Today, Florida Department of Environmental Protection Secretary Herschel Vinyard joined State Senator Rob Bradley and other state and local officials for the groundbreaking of an important regional water quality restoration project.
The Paynes Prairie Sheetflow Restoration Project represents a $26 million investment to create 125 acres of new wetlands and restore 1,300 acres of natural wetlands within Paynes Prairie Preserve State Park. The project is an innovative solution to correct the disruption of the natural ecosystem that occurred in the 1930s and will improve and preserve regional surface water and groundwater resources.
“The Department has developed an approach to environmental protection focused on solid research and aggressive restoration. We realize that understanding the problems of the past is the first step in moving forward to solve them,” said DEP Secretary Herschel T. Vinyard, Jr. “We are thrilled that innovative local solutions like this bring environmental restoration to the doorstep of everyone in Alachua County.”
The project includes improvements to the wastewater discharge from Gainesville Regional Utilities’ Main Street Plant. And, by creating additional wetlands and restoring the natural water flow in this part of Paynes Prairie, urban stormwater runoff, septic system leachate and other nonpoint sources will no longer discharge excess levels of nitrogen directly into Alachua Sink and the Floridan Aquifer.
“This project allows the City of Gainesville to comply with more stringent water quality standards while meeting broader community objectives to restore wetlands and create public recreational amenities,” said David Richardson, Assistant General Manager for Water/Wastewater Systems with Gainesville Regional Utilities. “The Paynes Prairie Sheetflow Restoration Project demonstrates that creative communities and partners can pool resources to do more together than they can individually.”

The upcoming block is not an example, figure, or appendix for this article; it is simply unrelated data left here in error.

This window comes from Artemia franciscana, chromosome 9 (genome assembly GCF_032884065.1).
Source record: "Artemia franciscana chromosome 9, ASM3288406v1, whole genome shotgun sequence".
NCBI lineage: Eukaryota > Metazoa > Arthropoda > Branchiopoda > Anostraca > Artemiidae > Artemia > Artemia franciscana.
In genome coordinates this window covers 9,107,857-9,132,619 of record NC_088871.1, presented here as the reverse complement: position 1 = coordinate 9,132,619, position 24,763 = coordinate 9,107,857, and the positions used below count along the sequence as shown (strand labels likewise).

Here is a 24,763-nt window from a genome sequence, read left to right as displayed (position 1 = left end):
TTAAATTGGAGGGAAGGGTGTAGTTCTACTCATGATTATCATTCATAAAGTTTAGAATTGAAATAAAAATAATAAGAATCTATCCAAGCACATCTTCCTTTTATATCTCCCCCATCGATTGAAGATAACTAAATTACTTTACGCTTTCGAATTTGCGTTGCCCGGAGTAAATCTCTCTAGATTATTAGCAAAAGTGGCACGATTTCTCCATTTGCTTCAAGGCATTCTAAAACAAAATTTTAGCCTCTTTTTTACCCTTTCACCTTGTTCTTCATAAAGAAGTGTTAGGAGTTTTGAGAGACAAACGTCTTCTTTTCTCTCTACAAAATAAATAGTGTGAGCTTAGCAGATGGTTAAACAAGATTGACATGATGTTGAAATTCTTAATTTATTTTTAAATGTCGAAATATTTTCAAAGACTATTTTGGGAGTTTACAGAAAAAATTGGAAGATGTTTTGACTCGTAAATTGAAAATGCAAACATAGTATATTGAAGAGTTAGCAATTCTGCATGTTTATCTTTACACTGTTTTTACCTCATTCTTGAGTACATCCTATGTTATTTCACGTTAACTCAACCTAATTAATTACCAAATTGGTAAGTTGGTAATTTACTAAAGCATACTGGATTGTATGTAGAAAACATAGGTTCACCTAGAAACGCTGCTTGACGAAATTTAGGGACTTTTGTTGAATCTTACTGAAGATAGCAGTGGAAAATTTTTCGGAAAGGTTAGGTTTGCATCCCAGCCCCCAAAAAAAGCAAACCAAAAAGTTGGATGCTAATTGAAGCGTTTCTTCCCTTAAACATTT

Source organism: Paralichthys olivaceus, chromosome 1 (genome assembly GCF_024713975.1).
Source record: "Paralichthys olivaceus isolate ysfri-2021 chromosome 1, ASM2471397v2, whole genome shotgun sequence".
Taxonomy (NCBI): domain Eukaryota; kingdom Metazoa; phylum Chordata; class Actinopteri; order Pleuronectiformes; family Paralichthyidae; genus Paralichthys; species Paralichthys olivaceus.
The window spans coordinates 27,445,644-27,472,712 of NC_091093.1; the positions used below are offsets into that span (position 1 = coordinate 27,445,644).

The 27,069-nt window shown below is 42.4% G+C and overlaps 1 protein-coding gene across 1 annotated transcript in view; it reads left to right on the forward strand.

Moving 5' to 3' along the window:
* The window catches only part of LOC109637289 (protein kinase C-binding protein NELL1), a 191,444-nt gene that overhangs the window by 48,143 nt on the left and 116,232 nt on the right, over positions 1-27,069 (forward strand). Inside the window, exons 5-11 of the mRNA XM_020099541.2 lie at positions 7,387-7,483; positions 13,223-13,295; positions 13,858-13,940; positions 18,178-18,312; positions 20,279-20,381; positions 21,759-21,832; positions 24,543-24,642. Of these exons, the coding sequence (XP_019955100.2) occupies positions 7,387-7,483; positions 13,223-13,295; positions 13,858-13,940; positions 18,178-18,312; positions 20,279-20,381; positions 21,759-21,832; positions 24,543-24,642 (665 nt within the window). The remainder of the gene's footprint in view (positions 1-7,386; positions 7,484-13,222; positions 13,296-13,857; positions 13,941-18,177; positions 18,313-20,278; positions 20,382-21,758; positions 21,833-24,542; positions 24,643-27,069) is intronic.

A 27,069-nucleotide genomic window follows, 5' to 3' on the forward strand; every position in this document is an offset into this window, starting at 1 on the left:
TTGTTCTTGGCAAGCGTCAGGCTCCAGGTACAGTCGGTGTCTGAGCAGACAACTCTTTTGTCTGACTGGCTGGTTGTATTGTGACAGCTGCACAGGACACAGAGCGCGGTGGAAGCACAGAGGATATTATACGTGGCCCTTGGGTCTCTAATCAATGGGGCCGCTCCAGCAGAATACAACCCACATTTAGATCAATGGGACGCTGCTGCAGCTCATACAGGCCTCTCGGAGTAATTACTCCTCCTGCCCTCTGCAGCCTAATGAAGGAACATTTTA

The natural flow of water will be restored by removing the nearly two-mile long Sweetwater canal. This will allow rehydration of the wetlands and improve the quality of lands within the state park. The project will also remove debris and sediment from Sweetwater Branch and Paynes Prairie Preserve and provide recreational and education opportunities.
Project partners include the Florida Department of Environmental Protection, the Florida Department of Transportation, the Florida Fish and Wildlife Conservation Commission, the St. Johns River Water Management District, Alachua County and Gainesville Regional Utilities. The Department has contributed $2.7 million in grant funding to assist with the project.
“The St. Johns River Water Management District is proud to be a partner in this restoration project,” said Robert Christianson, director of the Division of Operations and Land Resources. “The District has provided land for the project and funding for technical design assistance. It is a great partnership that will restore natural water flow, significantly improve water quality flowing into Paynes Prairie and create high-quality wetland habitat.”
The project is part of the overall Orange Creek Basin restoration plan adopted by the Department in 2008. It has been designed to meet the required 45 percent reduction of nitrogen to Alachua Sink associated with the Gainesville Stormwater Management Utility and the Florida Department of Transportation’s stormwater system. Along with Gainesville Regional Utilities’ wastewater improvements, these nitrogen reductions will help restore Alachua Sink and enable it to maintain its designated recreational use as well as a healthy, well-balanced population of fish and wildlife.